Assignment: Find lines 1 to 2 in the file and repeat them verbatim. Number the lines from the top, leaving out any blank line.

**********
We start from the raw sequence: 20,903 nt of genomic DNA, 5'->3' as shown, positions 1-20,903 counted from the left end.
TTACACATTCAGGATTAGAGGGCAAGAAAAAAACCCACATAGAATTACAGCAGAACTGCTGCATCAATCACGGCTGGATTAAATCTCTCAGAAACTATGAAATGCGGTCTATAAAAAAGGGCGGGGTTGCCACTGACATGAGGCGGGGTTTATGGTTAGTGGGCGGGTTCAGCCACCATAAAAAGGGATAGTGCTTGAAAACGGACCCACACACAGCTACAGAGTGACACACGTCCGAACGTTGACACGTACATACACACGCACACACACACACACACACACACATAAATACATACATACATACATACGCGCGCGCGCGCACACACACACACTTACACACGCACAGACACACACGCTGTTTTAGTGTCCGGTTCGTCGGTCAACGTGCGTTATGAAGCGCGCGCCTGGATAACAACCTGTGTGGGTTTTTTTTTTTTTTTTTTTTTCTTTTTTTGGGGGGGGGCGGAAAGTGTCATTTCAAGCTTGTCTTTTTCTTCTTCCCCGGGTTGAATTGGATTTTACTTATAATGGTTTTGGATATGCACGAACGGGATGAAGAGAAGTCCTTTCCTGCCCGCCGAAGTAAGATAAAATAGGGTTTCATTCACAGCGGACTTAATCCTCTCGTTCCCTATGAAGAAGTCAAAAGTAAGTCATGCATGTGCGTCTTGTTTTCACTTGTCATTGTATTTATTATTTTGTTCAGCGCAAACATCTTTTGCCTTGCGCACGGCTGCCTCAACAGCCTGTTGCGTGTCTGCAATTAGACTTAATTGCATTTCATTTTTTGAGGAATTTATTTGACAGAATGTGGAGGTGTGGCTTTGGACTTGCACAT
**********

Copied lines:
We start from the raw sequence: 20,903 nt of genomic DNA, 5'->3' as shown, positions 1-20,903 counted from the left end.
TTACACATTCAGGATTAGAGGGCAAGAAAAAAACCCACATAGAATTACAGCAGAACTGCTGCATCAATCACGGCTGGATTAAATCTCTCAGAAACTATGAAATGCGGTCTATAAAAAAGGGCGGGGTTGCCACTGACATGAGGCGGGGTTTATGGTTAGTGGGCGGGTTCAGCCACCATAAAAAGGGATAGTGCTTGAAAACGGACCCACACACAGCTACAGAGTGACACACGTCCGAACGTTGACACGTACATACACACGCACACACACACACACACACACACATAAATACATACATACATACATACGCGCGCGCGCGCACACACACACACTTACACACGCACAGACACACACGCTGTTTTAGTGTCCGGTTCGTCGGTCAACGTGCGTTATGAAGCGCGCGCCTGGATAACAACCTGTGTGGGTTTTTTTTTTTTTTTTTTTTTCTTTTTTTGGGGGGGGGCGGAAAGTGTCATTTCAAGCTTGTCTTTTTCTTCTTCCCCGGGTTGAATTGGATTTTACTTATAATGGTTTTGGATATGCACGAACGGGATGAAGAGAAGTCCTTTCCTGCCCGCCGAAGTAAGATAAAATAGGGTTTCATTCACAGCGGACTTAATCCTCTCGTTCCCTATGAAGAAGTCAAAAGTAAGTCATGCATGTGCGTCTTGTTTTCACTTGTCATTGTATTTATTATTTTGTTCAGCGCAAACATCTTTTGCCTTGCGCACGGCTGCCTCAACAGCCTGTTGCGTGTCTGCAATTAGACTTAATTGCATTTCATTTTTTGAGGAATTTATTTGACAGAATGTGGAGGTGTGGCTTTGGACTTGCACAT